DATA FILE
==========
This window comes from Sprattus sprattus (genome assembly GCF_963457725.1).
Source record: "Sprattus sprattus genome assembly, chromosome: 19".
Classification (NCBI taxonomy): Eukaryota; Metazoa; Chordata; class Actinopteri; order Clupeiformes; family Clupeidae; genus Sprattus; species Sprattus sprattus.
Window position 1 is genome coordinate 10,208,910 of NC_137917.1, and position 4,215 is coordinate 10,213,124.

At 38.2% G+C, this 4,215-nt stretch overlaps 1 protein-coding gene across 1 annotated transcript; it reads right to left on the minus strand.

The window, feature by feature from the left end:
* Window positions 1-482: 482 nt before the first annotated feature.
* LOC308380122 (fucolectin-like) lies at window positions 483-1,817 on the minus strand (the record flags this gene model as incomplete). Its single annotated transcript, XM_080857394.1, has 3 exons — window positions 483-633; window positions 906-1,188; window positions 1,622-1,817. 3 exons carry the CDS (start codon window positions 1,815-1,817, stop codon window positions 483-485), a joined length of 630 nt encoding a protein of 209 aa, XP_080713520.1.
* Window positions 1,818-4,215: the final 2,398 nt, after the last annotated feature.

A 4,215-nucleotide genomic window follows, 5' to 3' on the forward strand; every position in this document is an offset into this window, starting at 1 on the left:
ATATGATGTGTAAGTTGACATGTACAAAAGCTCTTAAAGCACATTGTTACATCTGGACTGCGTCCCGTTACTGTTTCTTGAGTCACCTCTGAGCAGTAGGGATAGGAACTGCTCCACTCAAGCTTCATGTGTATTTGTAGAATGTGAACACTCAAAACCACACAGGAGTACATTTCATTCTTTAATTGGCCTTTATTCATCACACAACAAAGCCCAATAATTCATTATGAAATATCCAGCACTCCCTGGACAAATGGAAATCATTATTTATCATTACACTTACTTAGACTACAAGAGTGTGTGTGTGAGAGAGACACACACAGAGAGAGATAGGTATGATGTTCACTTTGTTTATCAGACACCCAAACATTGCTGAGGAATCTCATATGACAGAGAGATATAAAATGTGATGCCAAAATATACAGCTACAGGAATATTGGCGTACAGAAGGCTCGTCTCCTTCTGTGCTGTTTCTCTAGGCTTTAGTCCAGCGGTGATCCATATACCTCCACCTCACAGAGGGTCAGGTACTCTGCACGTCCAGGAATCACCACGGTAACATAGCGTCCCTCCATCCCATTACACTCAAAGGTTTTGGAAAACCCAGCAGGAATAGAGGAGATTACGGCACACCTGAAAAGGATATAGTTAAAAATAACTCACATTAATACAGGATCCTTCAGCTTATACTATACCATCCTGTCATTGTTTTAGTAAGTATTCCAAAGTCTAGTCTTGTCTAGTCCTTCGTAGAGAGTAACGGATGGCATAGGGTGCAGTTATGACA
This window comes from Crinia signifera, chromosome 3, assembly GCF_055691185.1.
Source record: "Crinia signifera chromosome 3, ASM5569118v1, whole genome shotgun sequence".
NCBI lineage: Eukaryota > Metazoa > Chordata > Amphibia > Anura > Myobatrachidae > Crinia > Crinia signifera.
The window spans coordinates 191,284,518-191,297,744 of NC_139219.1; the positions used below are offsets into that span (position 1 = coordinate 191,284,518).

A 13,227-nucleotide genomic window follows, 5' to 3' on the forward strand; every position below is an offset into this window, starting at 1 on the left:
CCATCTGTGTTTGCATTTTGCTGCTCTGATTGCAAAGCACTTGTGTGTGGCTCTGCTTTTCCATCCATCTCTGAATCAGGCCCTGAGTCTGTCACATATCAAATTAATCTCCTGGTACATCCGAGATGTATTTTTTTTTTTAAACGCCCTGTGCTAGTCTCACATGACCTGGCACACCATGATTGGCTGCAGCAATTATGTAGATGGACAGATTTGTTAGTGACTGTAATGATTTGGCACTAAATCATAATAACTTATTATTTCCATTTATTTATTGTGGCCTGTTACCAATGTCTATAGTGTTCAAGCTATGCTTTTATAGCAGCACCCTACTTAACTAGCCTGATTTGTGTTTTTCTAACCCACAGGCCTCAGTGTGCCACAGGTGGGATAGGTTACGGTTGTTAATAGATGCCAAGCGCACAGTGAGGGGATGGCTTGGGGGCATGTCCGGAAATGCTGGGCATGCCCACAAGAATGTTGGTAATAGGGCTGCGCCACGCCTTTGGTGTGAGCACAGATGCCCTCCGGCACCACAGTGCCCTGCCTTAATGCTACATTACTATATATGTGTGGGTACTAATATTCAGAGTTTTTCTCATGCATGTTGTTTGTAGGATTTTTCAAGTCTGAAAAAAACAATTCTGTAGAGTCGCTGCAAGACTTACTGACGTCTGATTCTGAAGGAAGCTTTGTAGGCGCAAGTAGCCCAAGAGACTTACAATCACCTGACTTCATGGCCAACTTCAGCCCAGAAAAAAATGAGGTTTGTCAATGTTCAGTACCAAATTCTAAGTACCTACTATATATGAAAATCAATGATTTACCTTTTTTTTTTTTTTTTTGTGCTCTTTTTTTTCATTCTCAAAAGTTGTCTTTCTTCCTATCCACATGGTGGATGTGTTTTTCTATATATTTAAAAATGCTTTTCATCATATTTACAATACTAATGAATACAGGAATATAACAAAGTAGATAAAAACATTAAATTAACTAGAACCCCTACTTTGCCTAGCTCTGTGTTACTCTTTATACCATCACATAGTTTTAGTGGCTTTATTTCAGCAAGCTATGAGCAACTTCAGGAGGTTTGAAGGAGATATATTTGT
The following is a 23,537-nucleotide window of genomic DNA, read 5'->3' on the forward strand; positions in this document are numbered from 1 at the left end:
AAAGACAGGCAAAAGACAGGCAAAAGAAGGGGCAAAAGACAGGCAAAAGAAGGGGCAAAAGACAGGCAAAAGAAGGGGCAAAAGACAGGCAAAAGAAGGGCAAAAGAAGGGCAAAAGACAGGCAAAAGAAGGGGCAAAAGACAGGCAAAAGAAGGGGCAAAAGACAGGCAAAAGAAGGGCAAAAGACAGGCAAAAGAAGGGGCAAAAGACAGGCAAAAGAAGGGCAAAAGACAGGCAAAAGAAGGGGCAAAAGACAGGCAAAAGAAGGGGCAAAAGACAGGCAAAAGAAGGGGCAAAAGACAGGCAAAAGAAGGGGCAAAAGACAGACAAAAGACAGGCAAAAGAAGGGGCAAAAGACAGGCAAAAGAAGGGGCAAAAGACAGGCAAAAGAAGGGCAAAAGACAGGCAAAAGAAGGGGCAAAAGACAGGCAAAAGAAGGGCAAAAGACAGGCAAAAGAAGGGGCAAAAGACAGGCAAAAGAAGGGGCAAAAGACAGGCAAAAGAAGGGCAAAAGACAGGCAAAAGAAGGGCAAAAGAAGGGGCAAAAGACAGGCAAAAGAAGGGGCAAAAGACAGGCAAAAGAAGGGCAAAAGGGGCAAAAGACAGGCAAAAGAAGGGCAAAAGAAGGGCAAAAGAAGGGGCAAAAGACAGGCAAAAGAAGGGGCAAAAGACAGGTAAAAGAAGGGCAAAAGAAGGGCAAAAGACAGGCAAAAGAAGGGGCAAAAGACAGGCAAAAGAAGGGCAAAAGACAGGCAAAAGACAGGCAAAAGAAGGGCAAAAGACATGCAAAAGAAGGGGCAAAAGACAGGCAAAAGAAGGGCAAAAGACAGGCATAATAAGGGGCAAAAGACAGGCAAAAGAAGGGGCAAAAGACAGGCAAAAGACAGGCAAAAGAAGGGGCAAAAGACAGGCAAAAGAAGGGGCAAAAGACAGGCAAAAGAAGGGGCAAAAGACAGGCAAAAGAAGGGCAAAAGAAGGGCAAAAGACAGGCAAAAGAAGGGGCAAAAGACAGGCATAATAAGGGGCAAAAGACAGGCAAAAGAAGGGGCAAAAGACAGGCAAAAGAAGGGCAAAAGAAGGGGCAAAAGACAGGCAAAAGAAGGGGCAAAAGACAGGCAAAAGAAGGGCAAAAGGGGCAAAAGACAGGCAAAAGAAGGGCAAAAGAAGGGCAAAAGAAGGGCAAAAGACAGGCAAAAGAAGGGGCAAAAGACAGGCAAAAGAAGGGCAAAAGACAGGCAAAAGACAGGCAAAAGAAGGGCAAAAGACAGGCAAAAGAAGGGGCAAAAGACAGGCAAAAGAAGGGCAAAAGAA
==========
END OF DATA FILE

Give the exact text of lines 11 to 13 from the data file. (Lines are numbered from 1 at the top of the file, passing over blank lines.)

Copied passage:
ATATGATGTGTAAGTTGACATGTACAAAAGCTCTTAAAGCACATTGTTACATCTGGACTGCGTCCCGTTACTGTTTCTTGAGTCACCTCTGAGCAGTAGGGATAGGAACTGCTCCACTCAAGCTTCATGTGTATTTGTAGAATGTGAACACTCAAAACCACACAGGAGTACATTTCATTCTTTAATTGGCCTTTATTCATCACACAACAAAGCCCAATAATTCATTATGAAATATCCAGCACTCCCTGGACAAATGGAAATCATTATTTATCATTACACTTACTTAGACTACAAGAGTGTGTGTGTGAGAGAGACACACACAGAGAGAGATAGGTATGATGTTCACTTTGTTTATCAGACACCCAAACATTGCTGAGGAATCTCATATGACAGAGAGATATAAAATGTGATGCCAAAATATACAGCTACAGGAATATTGGCGTACAGAAGGCTCGTCTCCTTCTGTGCTGTTTCTCTAGGCTTTAGTCCAGCGGTGATCCATATACCTCCACCTCACAGAGGGTCAGGTACTCTGCACGTCCAGGAATCACCACGGTAACATAGCGTCCCTCCATCCCATTACACTCAAAGGTTTTGGAAAACCCAGCAGGAATAGAGGAGATTACGGCACACCTGAAAAGGATATAGTTAAAAATAACTCACATTAATACAGGATCCTTCAGCTTATACTATACCATCCTGTCATTGTTTTAGTAAGTATTCCAAAGTCTAGTCTTGTCTAGTCCTTCGTAGAGAGTAACGGATGGCATAGGGTGCAGTTATGACA
This window comes from Crinia signifera, chromosome 3, assembly GCF_055691185.1.
Source record: "Crinia signifera chromosome 3, ASM5569118v1, whole genome shotgun sequence".